He interviewed the 2010 Canadian Winter Olympic team while learning to skate with Tessa Virtue. He talked to Kaillie Humphries while braving the 100 km/hr bobsled trail – camera in tact, of course – at the Canadian Olympic Park in Calgary.

He got Jann Arden to do the zipline with him.

(I have a feeling she wrote another one of her soul-searching ballads after that experience.)

And, of course, he had a sleepover with Prime Minister Stephen Harper.

I first heard of Rick Mercer in his TV special Talking to Americans. My favorite part of when he got George W. Bush to thank “Prime Minister Jean Poutine” for his support in the 2000 US Presidential Election.

(In case any of you non-Canadians are wondering, our Prime Minister in 2000 was Liberal party leader Jean Chretien, and ‘poutine’ is a Canadian food group (well, sort of). Poutine is an odd mix of french fries, gravy, and cheese curds. It’s not very popular in left-wing, vegan, nut bar West Coast of British Columbia (see my post from last Friday). But I hear the East part of Canada loves it.)

But Rick is so much more than Talking to Americans. And in case you think him an opportunist, know that, like any good Canadian, Rick has spent more time mocking his own country than any one else’s.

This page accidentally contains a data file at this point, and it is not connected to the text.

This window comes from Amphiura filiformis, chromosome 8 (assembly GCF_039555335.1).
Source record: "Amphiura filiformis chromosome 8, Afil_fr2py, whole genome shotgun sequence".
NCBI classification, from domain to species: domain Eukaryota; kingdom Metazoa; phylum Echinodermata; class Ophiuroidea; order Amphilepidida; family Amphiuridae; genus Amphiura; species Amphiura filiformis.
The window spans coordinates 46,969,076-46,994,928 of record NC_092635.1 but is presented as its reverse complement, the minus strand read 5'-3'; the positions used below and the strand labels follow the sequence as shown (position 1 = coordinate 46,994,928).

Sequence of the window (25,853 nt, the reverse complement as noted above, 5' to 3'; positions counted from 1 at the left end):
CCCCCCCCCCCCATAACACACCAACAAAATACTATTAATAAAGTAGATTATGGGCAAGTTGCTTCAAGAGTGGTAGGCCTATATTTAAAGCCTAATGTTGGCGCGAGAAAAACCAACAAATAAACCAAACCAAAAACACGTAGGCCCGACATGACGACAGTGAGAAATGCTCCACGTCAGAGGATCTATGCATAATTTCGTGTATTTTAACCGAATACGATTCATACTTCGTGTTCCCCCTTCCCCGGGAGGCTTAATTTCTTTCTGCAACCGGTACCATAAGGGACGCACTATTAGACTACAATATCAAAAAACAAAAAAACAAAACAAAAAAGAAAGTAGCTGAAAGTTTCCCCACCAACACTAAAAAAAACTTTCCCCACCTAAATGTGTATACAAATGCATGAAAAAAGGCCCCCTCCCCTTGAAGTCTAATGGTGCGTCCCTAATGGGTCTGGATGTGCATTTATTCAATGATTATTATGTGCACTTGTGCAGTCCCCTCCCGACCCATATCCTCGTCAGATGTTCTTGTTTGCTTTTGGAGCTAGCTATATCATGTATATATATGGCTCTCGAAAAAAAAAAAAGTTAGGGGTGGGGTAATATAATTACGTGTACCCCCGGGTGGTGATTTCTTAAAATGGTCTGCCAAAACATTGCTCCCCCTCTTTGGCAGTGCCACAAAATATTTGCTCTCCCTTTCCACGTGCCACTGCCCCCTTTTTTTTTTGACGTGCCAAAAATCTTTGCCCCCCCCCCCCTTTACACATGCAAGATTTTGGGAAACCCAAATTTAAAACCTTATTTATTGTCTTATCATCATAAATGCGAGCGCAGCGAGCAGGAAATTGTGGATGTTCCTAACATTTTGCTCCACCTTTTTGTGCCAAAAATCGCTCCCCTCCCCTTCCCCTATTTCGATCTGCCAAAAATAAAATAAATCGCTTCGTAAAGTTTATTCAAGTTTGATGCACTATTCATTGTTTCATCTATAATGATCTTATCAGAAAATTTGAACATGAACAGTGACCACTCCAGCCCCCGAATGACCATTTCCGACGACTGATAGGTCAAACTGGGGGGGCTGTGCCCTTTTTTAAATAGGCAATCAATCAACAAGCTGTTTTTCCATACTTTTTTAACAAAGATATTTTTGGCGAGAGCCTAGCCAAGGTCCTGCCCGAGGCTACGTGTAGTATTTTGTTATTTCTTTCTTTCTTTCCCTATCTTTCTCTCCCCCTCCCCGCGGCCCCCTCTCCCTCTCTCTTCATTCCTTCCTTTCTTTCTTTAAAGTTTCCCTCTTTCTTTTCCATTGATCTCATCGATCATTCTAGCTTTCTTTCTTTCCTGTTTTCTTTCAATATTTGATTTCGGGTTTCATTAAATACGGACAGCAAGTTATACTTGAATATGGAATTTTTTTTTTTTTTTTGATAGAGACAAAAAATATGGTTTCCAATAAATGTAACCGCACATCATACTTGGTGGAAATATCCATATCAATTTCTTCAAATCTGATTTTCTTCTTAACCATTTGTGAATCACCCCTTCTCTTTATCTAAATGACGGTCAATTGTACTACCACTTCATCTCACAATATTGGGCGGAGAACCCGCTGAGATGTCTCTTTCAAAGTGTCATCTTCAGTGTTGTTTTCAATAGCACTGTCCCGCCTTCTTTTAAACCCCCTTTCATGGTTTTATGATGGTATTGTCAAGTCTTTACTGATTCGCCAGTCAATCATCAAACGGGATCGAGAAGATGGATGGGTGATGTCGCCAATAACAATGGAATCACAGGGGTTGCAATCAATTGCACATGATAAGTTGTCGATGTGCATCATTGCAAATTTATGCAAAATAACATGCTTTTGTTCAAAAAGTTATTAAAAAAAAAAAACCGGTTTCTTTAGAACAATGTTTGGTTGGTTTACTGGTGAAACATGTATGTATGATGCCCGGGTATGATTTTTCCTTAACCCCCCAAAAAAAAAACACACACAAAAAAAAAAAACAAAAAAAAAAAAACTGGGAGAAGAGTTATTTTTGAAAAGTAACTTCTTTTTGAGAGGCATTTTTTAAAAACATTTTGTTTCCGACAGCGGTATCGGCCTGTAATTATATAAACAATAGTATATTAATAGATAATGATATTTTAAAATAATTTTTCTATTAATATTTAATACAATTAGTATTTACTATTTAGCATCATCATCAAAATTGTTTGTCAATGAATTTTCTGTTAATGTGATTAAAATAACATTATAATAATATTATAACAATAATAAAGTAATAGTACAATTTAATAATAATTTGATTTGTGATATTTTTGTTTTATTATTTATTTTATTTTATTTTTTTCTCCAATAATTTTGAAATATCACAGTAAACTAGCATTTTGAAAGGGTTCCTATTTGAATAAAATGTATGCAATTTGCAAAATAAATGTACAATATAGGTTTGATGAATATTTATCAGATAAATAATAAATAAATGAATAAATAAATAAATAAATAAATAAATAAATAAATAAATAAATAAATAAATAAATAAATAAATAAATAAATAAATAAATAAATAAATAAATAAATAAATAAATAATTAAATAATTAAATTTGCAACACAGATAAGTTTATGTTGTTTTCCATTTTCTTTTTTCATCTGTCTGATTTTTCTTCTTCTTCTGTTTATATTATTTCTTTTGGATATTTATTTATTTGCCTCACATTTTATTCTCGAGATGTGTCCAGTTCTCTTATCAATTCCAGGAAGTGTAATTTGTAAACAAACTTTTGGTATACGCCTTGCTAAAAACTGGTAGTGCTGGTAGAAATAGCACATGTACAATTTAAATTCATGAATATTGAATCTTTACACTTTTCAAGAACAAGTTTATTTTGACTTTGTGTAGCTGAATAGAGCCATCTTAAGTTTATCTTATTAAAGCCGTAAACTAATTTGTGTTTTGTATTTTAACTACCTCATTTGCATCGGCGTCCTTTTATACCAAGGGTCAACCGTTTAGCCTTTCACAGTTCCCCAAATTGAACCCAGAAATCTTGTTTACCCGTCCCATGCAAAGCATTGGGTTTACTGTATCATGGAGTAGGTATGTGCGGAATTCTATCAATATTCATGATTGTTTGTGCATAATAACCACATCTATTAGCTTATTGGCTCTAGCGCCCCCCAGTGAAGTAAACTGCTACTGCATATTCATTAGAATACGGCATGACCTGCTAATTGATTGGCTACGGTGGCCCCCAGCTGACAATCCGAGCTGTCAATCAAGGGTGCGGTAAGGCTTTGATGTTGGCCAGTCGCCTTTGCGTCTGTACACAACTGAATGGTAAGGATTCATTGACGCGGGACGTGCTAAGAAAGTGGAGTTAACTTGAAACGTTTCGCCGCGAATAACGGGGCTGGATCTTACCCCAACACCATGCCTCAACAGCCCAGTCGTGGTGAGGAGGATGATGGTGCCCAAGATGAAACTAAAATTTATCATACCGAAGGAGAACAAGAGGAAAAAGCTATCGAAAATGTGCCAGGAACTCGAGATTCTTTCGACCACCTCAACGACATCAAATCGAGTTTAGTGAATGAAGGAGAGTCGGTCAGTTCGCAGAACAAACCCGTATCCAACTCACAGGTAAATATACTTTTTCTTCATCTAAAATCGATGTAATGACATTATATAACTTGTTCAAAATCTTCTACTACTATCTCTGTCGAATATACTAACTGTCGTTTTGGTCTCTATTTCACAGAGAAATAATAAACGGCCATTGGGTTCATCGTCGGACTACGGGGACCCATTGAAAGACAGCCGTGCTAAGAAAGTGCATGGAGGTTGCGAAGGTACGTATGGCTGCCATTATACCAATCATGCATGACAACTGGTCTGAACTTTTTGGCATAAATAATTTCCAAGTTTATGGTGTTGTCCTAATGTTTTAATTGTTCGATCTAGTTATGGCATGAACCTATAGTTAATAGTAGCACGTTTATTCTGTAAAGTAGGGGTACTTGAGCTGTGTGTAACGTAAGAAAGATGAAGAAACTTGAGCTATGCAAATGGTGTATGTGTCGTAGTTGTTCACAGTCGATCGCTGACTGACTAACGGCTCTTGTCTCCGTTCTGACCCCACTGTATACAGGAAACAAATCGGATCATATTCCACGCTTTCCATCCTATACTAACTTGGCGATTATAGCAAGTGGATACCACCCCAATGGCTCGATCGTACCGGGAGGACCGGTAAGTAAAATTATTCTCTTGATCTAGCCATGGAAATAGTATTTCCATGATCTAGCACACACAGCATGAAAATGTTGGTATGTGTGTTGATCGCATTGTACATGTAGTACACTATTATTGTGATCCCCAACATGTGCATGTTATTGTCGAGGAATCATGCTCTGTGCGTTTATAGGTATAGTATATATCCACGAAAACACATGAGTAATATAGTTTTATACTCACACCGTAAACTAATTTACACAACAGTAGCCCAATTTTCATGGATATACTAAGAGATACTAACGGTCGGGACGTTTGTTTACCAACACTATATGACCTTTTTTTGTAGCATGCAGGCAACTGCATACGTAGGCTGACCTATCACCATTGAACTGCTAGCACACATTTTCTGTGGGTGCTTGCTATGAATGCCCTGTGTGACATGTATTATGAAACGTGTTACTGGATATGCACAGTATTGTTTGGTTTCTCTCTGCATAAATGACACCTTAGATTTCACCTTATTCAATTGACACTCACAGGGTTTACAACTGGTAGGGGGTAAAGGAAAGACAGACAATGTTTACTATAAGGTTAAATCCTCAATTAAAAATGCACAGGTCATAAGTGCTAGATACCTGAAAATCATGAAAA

And deep down you know, he really, really loves this place.

Just like we do.

Ah, a true Canadian maxim: to love this country is to mock it, and then, to read The Rick Mercer Report: The Book (or The Paperback Book).

7 Comments Post a comment
  1. SO funny that you suggested this book today – I just borrowed it from the library yesterday and can’t wait to read it šŸ˜‰ I loved the sleepover with Stephen Harper, but Ithink my favourite Rick moment was when he did the Skeleton with Melissa Hollingsworth before the Olympics. Now THAT took guts! Talking to Americans was what made Canada love Rick Mercer, and somehow I think that there is no one else who could have pulled that off.

    By the way, poutine really isn’t all that bad as long as it’s made right šŸ™‚

    August 19, 2011
    • I confess I’ve never had poutine. I know, what kind of Canadian am I?! On my to-do list. I hear its more common in Alberta, so maybe I’ll have to do that during our annual trek. And you’ll love this book. So great.

      August 20, 2011
  2. Liv #

    Loved reading this post! A great addition to my Friday afternoon!!

    August 19, 2011
    • So glad you loved it! Rick – and his view of Canada – is a lot of fun to write about.

      August 20, 2011
  3. Erin Dyck #

    I have had the opportunity to visit all ten provinces (about two hours in New Brunswick) and the Yukon. I was in Nova Scotia on Canada Day this year and was able to partake in a local barbeque by the Fundy tides. I realized that even though our country is so vast we still are all Canadians even though we live thousands of miles apart. If you ever get a chance spend Canada Day in a different province …do it šŸ™‚

    August 19, 2011
    • Erin, that’s a great idea! Canada Day in a different province. I love it. We’ll have to do that someday.

      August 20, 2011